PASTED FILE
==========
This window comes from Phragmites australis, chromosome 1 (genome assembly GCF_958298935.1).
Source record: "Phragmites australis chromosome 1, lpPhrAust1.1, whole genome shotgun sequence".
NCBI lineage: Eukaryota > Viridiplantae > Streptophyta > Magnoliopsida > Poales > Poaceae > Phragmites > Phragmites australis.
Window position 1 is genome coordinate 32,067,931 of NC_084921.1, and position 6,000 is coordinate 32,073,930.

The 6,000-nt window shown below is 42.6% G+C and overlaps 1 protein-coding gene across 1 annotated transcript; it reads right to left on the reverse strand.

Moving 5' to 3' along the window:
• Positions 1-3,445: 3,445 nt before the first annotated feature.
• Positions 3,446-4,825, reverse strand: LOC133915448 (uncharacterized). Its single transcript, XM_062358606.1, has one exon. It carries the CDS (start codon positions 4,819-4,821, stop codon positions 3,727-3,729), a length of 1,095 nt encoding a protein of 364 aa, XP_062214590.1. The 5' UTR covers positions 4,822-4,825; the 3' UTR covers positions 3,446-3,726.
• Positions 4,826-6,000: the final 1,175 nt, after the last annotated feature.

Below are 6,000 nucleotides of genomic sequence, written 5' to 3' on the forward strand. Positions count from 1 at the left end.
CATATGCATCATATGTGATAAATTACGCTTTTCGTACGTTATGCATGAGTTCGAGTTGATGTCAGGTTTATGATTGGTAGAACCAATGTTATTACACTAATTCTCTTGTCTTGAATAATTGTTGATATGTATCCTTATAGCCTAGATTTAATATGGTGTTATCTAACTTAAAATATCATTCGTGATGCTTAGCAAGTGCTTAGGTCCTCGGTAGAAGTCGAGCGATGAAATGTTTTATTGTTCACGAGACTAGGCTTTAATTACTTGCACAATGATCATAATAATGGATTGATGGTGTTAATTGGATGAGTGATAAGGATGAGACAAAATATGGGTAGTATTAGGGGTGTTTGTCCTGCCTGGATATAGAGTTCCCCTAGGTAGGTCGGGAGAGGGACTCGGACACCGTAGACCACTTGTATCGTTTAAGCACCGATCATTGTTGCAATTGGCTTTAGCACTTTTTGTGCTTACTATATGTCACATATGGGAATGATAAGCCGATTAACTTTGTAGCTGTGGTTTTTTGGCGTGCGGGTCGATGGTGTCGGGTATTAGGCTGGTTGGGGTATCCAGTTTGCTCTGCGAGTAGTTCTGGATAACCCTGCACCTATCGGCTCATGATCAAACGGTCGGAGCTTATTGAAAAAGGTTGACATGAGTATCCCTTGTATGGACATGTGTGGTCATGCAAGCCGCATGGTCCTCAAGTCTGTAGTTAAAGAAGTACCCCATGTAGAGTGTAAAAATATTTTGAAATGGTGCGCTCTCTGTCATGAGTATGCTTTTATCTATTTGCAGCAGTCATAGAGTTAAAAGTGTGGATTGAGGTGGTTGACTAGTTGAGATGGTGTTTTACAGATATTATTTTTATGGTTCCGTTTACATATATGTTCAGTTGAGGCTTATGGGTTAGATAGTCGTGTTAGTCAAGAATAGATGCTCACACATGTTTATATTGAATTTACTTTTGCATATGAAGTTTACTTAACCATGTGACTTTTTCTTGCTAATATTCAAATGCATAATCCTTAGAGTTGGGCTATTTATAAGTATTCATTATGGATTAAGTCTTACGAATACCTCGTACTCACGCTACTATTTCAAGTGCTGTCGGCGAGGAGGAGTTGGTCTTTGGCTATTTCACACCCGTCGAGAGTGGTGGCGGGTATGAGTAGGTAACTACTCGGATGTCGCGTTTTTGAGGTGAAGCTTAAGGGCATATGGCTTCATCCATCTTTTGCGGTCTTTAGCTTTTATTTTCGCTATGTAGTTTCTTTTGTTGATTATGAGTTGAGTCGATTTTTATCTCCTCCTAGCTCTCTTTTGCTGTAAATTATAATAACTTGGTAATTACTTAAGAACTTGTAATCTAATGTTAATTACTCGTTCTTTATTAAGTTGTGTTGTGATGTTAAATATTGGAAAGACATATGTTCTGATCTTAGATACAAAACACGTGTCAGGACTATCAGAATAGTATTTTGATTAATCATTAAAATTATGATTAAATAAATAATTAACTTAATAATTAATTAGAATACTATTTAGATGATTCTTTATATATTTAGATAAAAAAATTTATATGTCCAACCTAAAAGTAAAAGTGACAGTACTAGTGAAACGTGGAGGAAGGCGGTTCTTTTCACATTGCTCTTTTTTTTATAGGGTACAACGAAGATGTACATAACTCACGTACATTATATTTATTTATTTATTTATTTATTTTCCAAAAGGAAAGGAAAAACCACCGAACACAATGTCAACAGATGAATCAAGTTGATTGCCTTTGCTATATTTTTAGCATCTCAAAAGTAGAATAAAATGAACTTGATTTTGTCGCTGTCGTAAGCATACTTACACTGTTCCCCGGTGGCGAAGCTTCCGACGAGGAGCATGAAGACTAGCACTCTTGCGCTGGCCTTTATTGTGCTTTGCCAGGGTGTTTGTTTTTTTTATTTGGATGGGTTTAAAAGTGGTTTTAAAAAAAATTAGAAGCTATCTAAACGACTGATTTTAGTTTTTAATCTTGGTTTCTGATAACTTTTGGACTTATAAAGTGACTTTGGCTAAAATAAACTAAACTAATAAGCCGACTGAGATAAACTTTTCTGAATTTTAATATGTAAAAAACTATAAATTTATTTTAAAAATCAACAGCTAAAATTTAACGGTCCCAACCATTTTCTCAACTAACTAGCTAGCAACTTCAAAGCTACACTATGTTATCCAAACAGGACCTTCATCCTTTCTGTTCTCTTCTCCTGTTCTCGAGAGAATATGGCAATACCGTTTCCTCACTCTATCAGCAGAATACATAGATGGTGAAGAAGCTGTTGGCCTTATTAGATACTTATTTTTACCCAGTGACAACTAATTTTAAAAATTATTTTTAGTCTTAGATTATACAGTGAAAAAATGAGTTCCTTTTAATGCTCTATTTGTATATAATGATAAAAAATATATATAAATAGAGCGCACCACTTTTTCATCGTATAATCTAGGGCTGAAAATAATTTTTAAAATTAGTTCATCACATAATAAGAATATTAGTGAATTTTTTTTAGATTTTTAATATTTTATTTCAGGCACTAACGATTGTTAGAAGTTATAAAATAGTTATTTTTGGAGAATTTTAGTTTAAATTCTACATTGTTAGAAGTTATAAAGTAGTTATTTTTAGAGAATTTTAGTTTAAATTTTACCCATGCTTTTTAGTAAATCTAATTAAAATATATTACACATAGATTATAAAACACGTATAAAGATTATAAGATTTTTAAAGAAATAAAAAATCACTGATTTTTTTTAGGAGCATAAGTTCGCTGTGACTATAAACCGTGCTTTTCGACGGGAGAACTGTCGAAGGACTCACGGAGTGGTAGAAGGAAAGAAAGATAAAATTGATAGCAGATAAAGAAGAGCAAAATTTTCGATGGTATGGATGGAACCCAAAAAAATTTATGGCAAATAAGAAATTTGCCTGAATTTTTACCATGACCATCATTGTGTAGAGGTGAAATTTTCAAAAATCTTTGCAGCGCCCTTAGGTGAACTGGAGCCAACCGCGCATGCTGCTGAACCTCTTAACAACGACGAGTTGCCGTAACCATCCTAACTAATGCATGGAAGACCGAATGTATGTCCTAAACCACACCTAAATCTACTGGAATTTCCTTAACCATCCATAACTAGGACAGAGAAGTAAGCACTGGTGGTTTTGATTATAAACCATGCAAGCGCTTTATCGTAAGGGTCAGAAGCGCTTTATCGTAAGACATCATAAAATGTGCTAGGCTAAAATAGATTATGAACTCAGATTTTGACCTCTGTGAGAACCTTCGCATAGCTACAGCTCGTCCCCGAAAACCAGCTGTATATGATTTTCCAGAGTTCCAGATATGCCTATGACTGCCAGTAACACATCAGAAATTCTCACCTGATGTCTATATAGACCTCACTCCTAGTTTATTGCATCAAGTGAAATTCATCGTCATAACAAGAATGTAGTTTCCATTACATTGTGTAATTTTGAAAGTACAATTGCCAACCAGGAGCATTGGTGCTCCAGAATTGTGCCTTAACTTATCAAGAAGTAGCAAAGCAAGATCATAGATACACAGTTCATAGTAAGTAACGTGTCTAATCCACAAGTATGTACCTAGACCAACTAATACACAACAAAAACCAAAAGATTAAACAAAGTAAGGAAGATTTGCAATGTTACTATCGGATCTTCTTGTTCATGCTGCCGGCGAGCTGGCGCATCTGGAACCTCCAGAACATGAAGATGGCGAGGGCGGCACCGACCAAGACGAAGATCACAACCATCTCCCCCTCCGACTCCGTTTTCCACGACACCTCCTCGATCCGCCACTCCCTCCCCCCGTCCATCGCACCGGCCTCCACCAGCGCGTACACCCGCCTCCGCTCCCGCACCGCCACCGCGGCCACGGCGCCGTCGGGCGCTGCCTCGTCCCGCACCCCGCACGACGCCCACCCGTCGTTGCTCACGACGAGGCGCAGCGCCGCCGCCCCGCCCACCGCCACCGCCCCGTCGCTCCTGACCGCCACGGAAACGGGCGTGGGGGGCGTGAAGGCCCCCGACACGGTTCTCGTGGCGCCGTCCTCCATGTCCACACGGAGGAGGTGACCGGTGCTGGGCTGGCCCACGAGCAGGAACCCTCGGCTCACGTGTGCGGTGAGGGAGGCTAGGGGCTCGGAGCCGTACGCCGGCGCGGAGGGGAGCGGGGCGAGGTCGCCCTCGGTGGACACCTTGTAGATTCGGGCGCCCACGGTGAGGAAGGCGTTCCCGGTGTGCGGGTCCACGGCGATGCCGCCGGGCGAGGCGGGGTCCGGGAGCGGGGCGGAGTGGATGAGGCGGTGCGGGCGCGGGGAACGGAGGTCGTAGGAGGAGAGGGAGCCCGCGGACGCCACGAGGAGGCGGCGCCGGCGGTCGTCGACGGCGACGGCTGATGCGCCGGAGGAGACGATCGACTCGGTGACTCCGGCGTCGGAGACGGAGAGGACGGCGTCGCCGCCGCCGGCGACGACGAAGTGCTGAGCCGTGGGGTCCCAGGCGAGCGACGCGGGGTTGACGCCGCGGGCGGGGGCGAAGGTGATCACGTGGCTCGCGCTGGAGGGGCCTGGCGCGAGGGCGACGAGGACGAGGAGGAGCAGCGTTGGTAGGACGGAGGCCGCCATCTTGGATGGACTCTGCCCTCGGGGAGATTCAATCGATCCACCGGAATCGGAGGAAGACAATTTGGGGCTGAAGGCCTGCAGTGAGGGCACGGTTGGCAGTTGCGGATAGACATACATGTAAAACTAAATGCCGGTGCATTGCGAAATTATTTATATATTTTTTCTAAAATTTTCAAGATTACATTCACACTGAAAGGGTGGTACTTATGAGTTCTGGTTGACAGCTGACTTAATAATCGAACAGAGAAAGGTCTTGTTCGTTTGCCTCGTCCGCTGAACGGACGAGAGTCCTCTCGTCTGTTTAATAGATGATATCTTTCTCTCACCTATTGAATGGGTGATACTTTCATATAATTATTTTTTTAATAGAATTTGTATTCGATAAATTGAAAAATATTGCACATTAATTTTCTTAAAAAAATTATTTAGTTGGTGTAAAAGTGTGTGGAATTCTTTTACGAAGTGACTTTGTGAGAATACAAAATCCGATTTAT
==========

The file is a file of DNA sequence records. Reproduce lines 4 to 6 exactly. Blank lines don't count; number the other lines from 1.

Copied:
Window position 1 is genome coordinate 32,067,931 of NC_084921.1, and position 6,000 is coordinate 32,073,930.

The 6,000-nt window shown below is 42.6% G+C and overlaps 1 protein-coding gene across 1 annotated transcript; it reads right to left on the reverse strand.

Moving 5' to 3' along the window: